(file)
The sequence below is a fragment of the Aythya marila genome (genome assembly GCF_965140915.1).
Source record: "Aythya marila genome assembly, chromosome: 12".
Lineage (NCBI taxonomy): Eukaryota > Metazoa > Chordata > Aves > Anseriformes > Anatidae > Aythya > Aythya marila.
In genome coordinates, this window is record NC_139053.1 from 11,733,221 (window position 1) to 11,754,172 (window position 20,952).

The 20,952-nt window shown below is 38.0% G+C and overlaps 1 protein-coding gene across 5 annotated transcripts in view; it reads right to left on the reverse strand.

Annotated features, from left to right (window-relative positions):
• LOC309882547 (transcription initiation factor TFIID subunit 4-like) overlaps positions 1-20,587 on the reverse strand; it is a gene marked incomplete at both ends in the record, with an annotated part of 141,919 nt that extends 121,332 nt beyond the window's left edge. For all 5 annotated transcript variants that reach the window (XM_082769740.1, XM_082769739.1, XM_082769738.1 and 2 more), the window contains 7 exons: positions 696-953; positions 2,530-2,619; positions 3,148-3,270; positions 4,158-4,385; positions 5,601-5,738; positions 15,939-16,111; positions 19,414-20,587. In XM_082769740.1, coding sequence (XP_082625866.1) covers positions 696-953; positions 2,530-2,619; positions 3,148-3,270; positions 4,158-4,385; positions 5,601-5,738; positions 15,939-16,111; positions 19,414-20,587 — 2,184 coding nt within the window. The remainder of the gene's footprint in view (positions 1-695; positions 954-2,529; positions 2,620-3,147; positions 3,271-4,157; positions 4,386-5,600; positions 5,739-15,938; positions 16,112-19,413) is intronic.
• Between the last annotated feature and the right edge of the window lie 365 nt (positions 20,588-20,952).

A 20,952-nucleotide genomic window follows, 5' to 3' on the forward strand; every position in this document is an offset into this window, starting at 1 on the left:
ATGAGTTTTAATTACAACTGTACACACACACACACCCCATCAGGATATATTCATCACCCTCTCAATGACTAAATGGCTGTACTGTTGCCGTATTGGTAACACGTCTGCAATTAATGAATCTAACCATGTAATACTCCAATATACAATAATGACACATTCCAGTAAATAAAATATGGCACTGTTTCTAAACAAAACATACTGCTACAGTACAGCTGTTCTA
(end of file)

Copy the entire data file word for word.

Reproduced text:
The sequence below is a fragment of the Aythya marila genome (genome assembly GCF_965140915.1).
Source record: "Aythya marila genome assembly, chromosome: 12".
Lineage (NCBI taxonomy): Eukaryota > Metazoa > Chordata > Aves > Anseriformes > Anatidae > Aythya > Aythya marila.
In genome coordinates, this window is record NC_139053.1 from 11,733,221 (window position 1) to 11,754,172 (window position 20,952).

The 20,952-nt window shown below is 38.0% G+C and overlaps 1 protein-coding gene across 5 annotated transcripts in view; it reads right to left on the reverse strand.

Annotated features, from left to right (window-relative positions):
• LOC309882547 (transcription initiation factor TFIID subunit 4-like) overlaps positions 1-20,587 on the reverse strand; it is a gene marked incomplete at both ends in the record, with an annotated part of 141,919 nt that extends 121,332 nt beyond the window's left edge. For all 5 annotated transcript variants that reach the window (XM_082769740.1, XM_082769739.1, XM_082769738.1 and 2 more), the window contains 7 exons: positions 696-953; positions 2,530-2,619; positions 3,148-3,270; positions 4,158-4,385; positions 5,601-5,738; positions 15,939-16,111; positions 19,414-20,587. In XM_082769740.1, coding sequence (XP_082625866.1) covers positions 696-953; positions 2,530-2,619; positions 3,148-3,270; positions 4,158-4,385; positions 5,601-5,738; positions 15,939-16,111; positions 19,414-20,587 — 2,184 coding nt within the window. The remainder of the gene's footprint in view (positions 1-695; positions 954-2,529; positions 2,620-3,147; positions 3,271-4,157; positions 4,386-5,600; positions 5,739-15,938; positions 16,112-19,413) is intronic.
• Between the last annotated feature and the right edge of the window lie 365 nt (positions 20,588-20,952).

A 20,952-nucleotide genomic window follows, 5' to 3' on the forward strand; every position in this document is an offset into this window, starting at 1 on the left:
ATGAGTTTTAATTACAACTGTACACACACACACACCCCATCAGGATATATTCATCACCCTCTCAATGACTAAATGGCTGTACTGTTGCCGTATTGGTAACACGTCTGCAATTAATGAATCTAACCATGTAATACTCCAATATACAATAATGACACATTCCAGTAAATAAAATATGGCACTGTTTCTAAACAAAACATACTGCTACAGTACAGCTGTTCTA